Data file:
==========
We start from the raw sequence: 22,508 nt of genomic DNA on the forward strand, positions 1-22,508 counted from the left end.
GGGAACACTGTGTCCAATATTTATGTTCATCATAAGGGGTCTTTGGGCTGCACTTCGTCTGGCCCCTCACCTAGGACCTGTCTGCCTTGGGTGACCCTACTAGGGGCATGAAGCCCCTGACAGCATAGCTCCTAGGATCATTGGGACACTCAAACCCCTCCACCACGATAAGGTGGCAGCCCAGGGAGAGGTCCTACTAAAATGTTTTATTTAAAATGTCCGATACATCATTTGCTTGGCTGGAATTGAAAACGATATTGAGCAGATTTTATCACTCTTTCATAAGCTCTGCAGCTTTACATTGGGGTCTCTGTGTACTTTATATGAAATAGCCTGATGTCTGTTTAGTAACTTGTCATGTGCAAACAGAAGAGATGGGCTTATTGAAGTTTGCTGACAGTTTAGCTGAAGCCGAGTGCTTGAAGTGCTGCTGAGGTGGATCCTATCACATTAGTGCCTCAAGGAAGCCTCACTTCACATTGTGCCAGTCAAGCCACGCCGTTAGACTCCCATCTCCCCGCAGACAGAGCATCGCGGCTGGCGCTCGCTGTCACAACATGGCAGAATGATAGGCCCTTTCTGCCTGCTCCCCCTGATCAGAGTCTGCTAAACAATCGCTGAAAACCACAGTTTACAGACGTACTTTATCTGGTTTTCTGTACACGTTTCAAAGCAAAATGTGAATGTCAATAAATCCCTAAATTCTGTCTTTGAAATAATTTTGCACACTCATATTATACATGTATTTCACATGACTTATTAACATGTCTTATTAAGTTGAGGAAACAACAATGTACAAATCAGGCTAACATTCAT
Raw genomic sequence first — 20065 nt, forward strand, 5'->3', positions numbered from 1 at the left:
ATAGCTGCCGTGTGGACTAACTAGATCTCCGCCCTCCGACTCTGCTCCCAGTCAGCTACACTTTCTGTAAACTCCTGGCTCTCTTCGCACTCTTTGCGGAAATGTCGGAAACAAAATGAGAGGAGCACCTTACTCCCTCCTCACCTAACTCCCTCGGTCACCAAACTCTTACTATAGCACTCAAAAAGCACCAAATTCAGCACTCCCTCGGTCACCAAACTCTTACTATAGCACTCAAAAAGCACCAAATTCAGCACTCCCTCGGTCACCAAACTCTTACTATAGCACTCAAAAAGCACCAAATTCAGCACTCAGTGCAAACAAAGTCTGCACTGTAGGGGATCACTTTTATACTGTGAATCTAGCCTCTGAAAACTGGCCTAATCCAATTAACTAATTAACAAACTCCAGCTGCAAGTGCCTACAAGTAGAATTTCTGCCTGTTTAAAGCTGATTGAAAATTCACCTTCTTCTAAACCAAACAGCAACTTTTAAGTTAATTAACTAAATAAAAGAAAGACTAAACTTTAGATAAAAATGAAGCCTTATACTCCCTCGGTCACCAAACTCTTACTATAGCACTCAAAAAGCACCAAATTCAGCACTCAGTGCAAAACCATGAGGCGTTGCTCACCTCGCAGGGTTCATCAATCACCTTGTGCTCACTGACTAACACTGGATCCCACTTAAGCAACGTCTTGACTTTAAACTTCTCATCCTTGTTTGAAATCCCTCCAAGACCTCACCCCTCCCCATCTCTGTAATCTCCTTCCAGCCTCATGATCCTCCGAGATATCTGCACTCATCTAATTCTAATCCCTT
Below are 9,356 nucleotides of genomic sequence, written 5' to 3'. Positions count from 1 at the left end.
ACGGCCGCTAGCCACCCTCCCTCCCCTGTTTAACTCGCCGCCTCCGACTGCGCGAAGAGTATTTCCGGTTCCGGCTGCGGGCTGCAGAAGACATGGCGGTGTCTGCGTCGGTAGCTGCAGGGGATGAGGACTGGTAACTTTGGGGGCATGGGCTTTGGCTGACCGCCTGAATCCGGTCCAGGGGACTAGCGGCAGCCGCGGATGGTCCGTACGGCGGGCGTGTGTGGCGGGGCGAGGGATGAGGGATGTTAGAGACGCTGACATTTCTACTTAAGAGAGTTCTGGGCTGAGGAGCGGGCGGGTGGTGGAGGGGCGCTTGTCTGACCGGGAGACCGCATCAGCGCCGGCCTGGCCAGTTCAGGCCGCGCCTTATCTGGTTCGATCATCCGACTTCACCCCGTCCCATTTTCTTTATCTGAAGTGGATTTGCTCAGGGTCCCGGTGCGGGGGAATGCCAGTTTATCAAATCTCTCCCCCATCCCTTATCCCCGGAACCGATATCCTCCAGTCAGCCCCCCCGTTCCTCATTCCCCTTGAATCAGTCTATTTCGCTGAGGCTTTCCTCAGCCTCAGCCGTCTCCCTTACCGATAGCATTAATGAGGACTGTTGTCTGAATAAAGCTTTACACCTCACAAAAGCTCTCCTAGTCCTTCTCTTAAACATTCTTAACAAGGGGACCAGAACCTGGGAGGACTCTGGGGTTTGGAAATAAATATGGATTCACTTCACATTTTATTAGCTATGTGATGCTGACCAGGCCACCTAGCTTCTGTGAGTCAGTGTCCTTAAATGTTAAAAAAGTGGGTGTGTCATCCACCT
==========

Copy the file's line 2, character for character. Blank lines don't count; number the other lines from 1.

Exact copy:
GGGAACACTGTGTCCAATATTTATGTTCATCATAAGGGGTCTTTGGGCTGCACTTCGTCTGGCCCCTCACCTAGGACCTGTCTGCCTTGGGTGACCCTACTAGGGGCATGAAGCCCCTGACAGCATAGCTCCTAGGATCATTGGGACACTCAAACCCCTCCACCACGATAAGGTGGCAGCCCAGGGAGAGGTCCTACTAAAATGTTTTATTTAAAATGTCCGATACATCATTTGCTTGGCTGGAATTGAAAACGATATTGAGCAGATTTTATCACTCTTTCATAAGCTCTGCAGCTTTACATTGGGGTCTCTGTGTACTTTATATGAAATAGCCTGATGTCTGTTTAGTAACTTGTCATGTGCAAACAGAAGAGATGGGCTTATTGAAGTTTGCTGACAGTTTAGCTGAAGCCGAGTGCTTGAAGTGCTGCTGAGGTGGATCCTATCACATTAGTGCCTCAAGGAAGCCTCACTTCACATTGTGCCAGTCAAGCCACGCCGTTAGACTCCCATCTCCCCGCAGACAGAGCATCGCGGCTGGCGCTCGCTGTCACAACATGGCAGAATGATAGGCCCTTTCTGCCTGCTCCCCCTGATCAGAGTCTGCTAAACAATCGCTGAAAACCACAGTTTACAGACGTACTTTATCTGGTTTTCTGTACACGTTTCAAAGCAAAATGTGAATGTCAATAAATCCCTAAATTCTGTCTTTGAAATAATTTTGCACACTCATATTATACATGTATTTCACATGACTTATTAACATGTCTTATTAAGTTGAGGAAACAACAATGTACAAATCAGGCTAACATTCAT